We also studied the relation between the use of douches and Pap smear results, and found that 50% of women who used douches had abnormal Pap smear results. In a study conducted among Chinese women, frequent vaginal douching was found to be a correlate with HPV prevalence, the main cause of cervical cancer. [9] Another aspect which was studied was the effect of stress on Pap smear results and it was noted that those women who claimed to experience stress in their daily lives due to some reasons such as disharmony in family, had a higher number of abnormal Pap smear results and the difference was significant (P=0.01). However, a different observation was obtained in another study conducted to understand the effect of psychosocial factors on the grade of CIN, which claimed no correlation between the two. [10]

Presently it is believed that circumcision is associated with lesser risk of infection of the cervix and thus lesser number of abnormal Pap smears. But present study observed a higher rate of abnormal Pap smears among women whose partners were circumscribed. Similarly a study conducted in the Muslim Community showed that 67% of these women presented in Stages II to IV and only 12% presented early at stages 0 or I. This reflects a greater severity of disease in this community as far as the number of cases detected and the grade of abnormal Pap smear is concerned. Such an observation could also be due to late reporting or poor health seeking behavior among women in this community.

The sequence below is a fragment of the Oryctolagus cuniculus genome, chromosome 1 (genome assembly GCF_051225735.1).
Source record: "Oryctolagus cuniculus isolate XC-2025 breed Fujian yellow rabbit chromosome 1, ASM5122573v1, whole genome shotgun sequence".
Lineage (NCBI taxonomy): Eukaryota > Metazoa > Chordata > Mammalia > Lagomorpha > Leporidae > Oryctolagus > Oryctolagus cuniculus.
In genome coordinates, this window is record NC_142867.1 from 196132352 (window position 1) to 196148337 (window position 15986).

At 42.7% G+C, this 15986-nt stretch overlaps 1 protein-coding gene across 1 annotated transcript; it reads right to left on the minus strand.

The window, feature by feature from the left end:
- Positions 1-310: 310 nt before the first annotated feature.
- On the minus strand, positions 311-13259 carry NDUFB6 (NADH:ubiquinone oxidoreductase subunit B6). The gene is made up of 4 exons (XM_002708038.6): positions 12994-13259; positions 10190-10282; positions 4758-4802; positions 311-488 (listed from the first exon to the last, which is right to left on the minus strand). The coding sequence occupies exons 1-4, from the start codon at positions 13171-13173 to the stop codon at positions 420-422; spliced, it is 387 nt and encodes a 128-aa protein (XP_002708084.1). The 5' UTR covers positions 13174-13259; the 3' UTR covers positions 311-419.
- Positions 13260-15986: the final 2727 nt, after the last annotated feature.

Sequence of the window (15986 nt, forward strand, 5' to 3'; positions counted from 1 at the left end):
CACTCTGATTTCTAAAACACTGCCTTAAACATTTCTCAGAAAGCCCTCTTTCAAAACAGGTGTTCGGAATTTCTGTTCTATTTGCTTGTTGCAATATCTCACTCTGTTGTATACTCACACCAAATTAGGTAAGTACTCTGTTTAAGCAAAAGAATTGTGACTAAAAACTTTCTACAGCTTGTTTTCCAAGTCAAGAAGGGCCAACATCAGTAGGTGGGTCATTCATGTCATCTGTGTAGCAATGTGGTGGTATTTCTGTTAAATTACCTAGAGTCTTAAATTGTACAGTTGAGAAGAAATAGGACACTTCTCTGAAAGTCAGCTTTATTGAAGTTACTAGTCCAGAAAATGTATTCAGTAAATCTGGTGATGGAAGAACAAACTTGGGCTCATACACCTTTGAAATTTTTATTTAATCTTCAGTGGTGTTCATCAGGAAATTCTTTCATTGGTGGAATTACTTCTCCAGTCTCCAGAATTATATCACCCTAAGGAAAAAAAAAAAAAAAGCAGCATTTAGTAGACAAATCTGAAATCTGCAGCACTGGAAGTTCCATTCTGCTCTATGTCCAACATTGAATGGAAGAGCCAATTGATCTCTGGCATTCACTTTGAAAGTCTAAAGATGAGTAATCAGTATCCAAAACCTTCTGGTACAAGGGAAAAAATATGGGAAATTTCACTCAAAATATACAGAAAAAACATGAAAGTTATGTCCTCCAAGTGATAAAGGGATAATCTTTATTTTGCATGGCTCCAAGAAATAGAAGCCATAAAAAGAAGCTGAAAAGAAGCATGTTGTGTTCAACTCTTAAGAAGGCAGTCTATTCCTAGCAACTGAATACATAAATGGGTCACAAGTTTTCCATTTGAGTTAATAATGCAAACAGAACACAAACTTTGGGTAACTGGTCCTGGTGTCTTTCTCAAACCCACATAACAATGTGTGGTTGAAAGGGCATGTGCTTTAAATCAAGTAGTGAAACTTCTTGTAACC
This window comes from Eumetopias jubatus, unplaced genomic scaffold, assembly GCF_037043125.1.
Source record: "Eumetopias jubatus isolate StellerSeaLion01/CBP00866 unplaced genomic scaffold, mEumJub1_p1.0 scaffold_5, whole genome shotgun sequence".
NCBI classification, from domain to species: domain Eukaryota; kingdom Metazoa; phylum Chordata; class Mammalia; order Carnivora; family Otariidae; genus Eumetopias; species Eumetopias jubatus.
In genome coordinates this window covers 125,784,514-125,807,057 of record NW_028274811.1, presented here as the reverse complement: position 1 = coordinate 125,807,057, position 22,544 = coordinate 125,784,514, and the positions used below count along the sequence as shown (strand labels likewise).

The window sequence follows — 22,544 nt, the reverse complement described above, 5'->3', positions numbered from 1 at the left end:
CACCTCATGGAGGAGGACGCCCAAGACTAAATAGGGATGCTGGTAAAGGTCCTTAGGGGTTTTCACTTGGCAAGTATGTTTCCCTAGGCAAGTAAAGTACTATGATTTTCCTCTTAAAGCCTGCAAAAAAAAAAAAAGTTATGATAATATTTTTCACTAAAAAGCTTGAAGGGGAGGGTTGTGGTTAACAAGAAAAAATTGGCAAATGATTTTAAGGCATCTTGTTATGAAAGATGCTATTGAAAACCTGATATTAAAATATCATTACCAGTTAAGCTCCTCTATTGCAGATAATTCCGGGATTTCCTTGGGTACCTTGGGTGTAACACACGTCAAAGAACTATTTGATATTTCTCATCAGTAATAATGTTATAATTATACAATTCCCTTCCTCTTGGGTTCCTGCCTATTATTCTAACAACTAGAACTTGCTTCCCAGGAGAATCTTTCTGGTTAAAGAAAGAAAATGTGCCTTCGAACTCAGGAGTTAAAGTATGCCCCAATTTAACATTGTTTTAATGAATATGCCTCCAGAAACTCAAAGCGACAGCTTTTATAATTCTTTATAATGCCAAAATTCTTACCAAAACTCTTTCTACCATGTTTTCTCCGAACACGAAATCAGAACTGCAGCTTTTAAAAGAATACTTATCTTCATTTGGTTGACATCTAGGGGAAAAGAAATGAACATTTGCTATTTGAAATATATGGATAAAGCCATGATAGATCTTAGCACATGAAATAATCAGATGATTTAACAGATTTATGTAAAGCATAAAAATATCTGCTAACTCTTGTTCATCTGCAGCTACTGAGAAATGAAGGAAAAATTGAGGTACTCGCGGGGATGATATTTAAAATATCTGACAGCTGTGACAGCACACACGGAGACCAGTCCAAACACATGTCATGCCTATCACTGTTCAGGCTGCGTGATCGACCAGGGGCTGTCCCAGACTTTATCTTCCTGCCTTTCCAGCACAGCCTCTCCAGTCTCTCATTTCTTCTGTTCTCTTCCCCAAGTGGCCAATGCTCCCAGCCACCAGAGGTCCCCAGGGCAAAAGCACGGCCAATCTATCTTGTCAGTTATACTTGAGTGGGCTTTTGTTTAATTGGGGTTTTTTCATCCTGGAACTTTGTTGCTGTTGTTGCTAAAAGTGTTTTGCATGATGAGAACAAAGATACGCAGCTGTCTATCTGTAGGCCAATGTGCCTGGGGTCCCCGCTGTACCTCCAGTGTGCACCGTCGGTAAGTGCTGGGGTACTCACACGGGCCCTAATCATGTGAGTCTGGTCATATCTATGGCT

The mental status of women coming for Pap smear examination was also studied. Most of women were found to be anxious, few reported feeling ashamed and a few others expressed fear regarding their diagnosis of cancer. Seventy-five percent of those who felt shy had abnormal Pap smear results. This finding indicates that women who have a submissive and shy nature might be delaying seeking help for their problems. It has been demonstrated that psychosocial factors such as stress, pessimism and shyness quality may play a role in HPV-mediated cervical cancer in HIV-positive patients. [11] Thus such groups of women should be specifically targeted. All women coming for screening should be counseled before and after the procedure, to eliminate feelings of fear, shame thereby relieving them of their stresses and improving their quality of life.

While evaluating the demographic factors, older age group had a higher rate of abnormal Pap smears. While assessing the educational status of these women we found that higher number of abnormal Pap smears was seen in women who were literate. This may be due to their higher health-seeking behavior. This also reflects that while educating women regarding Pap smear examination, our focus should not only be illiterate women but also literate women living in urban areas. Another study conducted in this regard concluded that knowledge, resources and presence of a regular medical doctor were important factors associated with increased rates of preventive screening. [12]

A higher rate of abnormal Pap smear was observed among women using cloth especially old washed cloth than sanitary napkin. Fifty percent of women who did not wash their genitalia after urination had abnormal Pap smears. Similarly higher rates of abnormal smears were found among women who did not wash their genitalia after sexual intercourse. It was noted that almost 67% of women who did not wash their genitalia during bath had abnormal Pap smear results. Thus special importance should be laid on these practices while educating these women regarding Pap smear and cervical cancer as simple measures taken to modify these practices will go a long way in preventing abnormal Pap smears.